KF: I’m finding a lot of inspiration from a lot of different forms and in very unlikely places. I will go to a visual art exhibit and be so inspired in by the way in which it was presented. I’m always figuring out ways to build upon inspiration, and to incorporate this piece of inspiration into the work that I do. I’m constantly looking for ways for that to happen in very unlikely places.

AH: IT SEEMS LIKE YOUR ARTISTS ARE WELL-DISCIPLINED, WELL-INFORMED, SUPERBLY INTELLIGENT AND ALSO, THAT THEY WORK THROUGH THE HEART AS WELL AS THE MIND.

KF: Absolutely.

AH: KAMILAH, I WISH YOU GREAT, GREAT SUCCESS IN THE FUTURE IN EVERYTHING THAT YOU’RE DOING. HOW CAN PEOPLE KEEP UP WITH YOUR SHOWS AND ACTIVITIES?

KF: Thank you, Anne. They can go to the websites www.kffproductions.com and www.hhtf.org.



THE STACY PLAY to Appear in Julia’s Reading Room December 14th

On December 14th, I will direct a reading of my play THE STACY PLAY – A LOVE SONG – VOLUME I at Julia’s Reading Room in NYC. Held at the home of legendary producer Julia Miles, JRR is a program of the League of Professional Theatre Women. As a special treat, I will also direct and present a performance of my clown play BOUDOIR BENCH, which introduces a new archetype: the beautiful female clown. Please email me for more details at hamiltonlit@hotmail.com.

THE STACY PLAY was originally written as a one-act named AND THEN I WENT INSIDE. Kathleen Chalfant premiered the role of Stacy at the LPTW’s New Play Festival last November. THE STACY PLAY appeared last summer in TRANSITIONS, a juried Virtual Exhibition created by Pen and Brush, the legendary New York City women’s art collective. I have read scenes from the play at Pen and Brush and the Nuyorican Poet’s Cafe. It recently placed in the top 100 entries for the Stage Play category of the 79th Writer’s Digest competition.



Recent Successes: Playwrighting Awards, Anne on The Air, Dramaturgy, and LPTW

Playwrighting

  • Two of my plays and a poem have been selected for the juried exhibition TRANSITIONS at Pen and Brush, Inc. in NYC. ANOTHER WHITE SHIRT (play), THE STACY PLAY – A LOVE SONG – VOLUME I (play) and GONDOLIER (poem) are appearing in the virtual exhibit at www.penandbrush.org through September 3rd. I read excerpts from both plays at the exhibition’s opening on June 3rd. THE STACY PLAY – A LOVE SONG – VOLUME I is an expansion of AND THEN I WENT INSIDE, premiered by Kathleen Chalfant at the Cherry Lane Theatre last November. Thank you, Pen and Brush. I am truly honored.
  • As a playwright member of NO PASSPORT, an unincorporated theatre alliance and press, I have read from my work in our monthly HIBERNATING RATTLESNAKES event. Plays include: ANOTHER WHITE SHIRT, THE STACY PLAY, as well as TYRONE’S SLIDE RIDE, a short, humorous/dangerous tale of gentrification in Brooklyn. Please join us at future HR events at the Nuyorican Poets Café, 236. E. 3rd Street (Avenues B/C) in NYC ( http://www.nuyorican.org).Suggested admission is $5.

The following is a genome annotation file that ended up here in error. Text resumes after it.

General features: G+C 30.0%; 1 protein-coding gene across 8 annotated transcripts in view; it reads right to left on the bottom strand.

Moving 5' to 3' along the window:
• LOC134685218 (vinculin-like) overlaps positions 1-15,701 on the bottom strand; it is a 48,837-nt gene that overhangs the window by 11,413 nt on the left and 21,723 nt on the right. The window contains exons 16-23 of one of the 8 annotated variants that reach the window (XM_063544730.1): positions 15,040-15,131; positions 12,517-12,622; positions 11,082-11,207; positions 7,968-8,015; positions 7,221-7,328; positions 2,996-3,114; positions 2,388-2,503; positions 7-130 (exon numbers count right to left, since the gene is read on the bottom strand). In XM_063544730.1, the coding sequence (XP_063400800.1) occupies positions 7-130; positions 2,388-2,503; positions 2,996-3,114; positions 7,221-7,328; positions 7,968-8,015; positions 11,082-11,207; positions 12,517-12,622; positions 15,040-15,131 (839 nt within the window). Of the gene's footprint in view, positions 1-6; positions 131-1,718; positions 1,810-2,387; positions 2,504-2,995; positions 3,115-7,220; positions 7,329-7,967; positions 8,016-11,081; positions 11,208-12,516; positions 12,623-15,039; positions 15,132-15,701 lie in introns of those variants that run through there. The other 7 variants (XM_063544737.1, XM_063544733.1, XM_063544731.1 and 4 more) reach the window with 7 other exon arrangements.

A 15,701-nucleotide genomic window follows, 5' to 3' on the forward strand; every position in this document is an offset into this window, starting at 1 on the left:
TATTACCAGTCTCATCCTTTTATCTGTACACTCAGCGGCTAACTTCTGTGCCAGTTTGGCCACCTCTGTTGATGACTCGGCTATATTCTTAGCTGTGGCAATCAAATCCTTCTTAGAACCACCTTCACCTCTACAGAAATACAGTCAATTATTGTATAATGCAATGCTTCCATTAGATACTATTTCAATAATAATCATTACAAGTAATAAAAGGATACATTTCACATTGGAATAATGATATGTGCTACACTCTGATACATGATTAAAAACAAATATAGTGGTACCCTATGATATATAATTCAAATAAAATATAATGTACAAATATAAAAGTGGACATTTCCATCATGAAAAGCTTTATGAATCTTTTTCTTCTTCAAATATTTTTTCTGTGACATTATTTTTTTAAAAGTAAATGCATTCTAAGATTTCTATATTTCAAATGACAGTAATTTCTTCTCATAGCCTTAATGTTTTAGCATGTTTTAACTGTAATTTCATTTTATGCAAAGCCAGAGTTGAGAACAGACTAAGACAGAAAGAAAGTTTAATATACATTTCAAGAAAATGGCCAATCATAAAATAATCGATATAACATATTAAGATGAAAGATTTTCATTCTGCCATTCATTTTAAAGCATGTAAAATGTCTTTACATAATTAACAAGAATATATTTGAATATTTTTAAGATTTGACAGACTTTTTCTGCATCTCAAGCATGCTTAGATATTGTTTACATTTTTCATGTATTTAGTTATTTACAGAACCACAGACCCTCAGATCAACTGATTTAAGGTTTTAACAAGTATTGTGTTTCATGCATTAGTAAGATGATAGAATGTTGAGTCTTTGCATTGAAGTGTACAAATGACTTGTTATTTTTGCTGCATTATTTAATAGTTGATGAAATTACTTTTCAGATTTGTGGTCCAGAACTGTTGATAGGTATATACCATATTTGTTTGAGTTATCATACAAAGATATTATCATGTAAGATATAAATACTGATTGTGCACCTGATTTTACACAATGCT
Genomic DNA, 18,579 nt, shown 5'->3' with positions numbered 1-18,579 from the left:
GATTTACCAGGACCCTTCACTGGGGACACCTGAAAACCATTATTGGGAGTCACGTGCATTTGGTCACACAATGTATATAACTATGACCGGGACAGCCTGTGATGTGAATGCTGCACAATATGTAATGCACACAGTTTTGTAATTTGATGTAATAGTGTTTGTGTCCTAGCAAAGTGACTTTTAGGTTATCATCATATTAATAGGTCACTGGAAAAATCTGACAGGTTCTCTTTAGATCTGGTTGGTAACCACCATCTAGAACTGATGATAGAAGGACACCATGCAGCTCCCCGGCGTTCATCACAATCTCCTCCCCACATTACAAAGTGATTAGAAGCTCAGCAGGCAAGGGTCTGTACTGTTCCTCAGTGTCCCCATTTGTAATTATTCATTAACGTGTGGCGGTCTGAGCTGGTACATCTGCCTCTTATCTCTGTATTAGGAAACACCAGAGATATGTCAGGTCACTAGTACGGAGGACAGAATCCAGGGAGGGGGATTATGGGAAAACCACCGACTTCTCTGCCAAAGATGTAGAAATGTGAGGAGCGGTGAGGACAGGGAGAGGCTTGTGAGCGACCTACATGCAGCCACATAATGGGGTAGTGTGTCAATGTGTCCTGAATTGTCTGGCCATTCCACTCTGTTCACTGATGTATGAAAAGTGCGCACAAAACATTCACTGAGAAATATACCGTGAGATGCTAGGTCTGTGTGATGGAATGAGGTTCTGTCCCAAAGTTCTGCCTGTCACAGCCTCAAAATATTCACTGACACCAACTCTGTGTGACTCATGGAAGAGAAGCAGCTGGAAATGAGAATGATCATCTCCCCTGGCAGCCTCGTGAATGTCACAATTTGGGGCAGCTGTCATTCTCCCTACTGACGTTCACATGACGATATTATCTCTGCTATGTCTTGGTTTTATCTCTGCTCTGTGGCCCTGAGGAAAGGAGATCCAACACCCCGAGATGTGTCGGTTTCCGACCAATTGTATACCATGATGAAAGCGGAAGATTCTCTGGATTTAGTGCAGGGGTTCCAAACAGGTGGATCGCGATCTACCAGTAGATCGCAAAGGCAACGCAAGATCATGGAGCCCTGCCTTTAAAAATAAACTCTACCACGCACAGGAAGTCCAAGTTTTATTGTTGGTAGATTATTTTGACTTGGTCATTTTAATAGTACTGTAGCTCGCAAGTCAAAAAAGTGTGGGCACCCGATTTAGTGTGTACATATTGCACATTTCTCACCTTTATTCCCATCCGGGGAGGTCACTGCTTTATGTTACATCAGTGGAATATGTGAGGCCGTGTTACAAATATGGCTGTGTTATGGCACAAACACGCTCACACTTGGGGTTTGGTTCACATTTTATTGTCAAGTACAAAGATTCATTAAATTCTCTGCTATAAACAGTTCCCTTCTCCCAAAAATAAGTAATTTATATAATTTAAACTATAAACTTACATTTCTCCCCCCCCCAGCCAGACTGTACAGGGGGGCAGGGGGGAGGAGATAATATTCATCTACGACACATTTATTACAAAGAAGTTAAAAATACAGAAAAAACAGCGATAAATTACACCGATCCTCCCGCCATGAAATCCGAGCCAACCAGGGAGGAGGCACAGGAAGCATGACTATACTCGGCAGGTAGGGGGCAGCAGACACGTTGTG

Anne On the Air

  • My blog https://hamiltondramaturgy.wordpress.com features TheatreNow! podcasts as well as my columns on Healing through the Arts for opentohope.com and interviews given to various stations.
  • On June 24th, I served as a guest commentator for the upcoming L.A. Theatreworks audio presentation of Lee Blessing’s GOING TO ST. IVES. The topic was Mothers and Sons in Blessing’s play, OEDIPUS REX, THE GLASS MENAGERIE and ALL MY SONS. The segment will be aired on NPR as a companion piece to the rebroadcast of the play, set for July 24th. Check my blog and website for the exact times and member station call numbers.

L.A. Theatreworks has a large catalog of audio recordings of important plays performed by leading actors. Its website is a terrific resource at www.latw.org.

  • I launched the audio podcast series TheatreNow!, an oral history of leading American female theatre artists, at https://hamiltondramaturgy.wordpress.com . The inaugural segment features playwright and librettist Quiara Allegria Hudes, who wrote ELIOTT, A SOLDIER’S FUGUE, and the libretto for IN THE HEIGHTS (2008 Tony Award winner for Best Musical, and 2009 Pulitzer Prize for Drama nominee). Please listen to additional guests already online including: Ruth Margraff, Claire Lautier, Valentina Fratti, and Catherine Filloux, Yvette Heyliger, and Yvonne Farrow.  Upcoming guests include:  Lynn Nottage, Anne Kauffman, Kamilah Forbes,  and Maria Alexandria Beech.

Dramaturgy

  • I served as a script development consultant to Tina Andrews for her groundbreaking period drama CHARLOTTE SOPHIA, about the wife of King George III. Please see the Testimonials section for Tina’s comments on this wonderful collaboration.
  • I am currently approaching theatres hoping to gain a production for Warren Bodow’s drama FRONTING THE ORDER, which I also dramaturged. The five character ensemble piece explores the ethics and practicality of using deception to gain a short term profit, and we see a premonition of the conflicts of our 21st century information age. Please send all inquiries to me at: hamiltonlit@hotmail.com . Warren is the retired President of radio stations WQXR and WQEW and received great reviews from The New York Times for RACE MUSIC last year on Theatre Row. The Cherry Lane Theatre will  present a staged reading of his new play later this summer.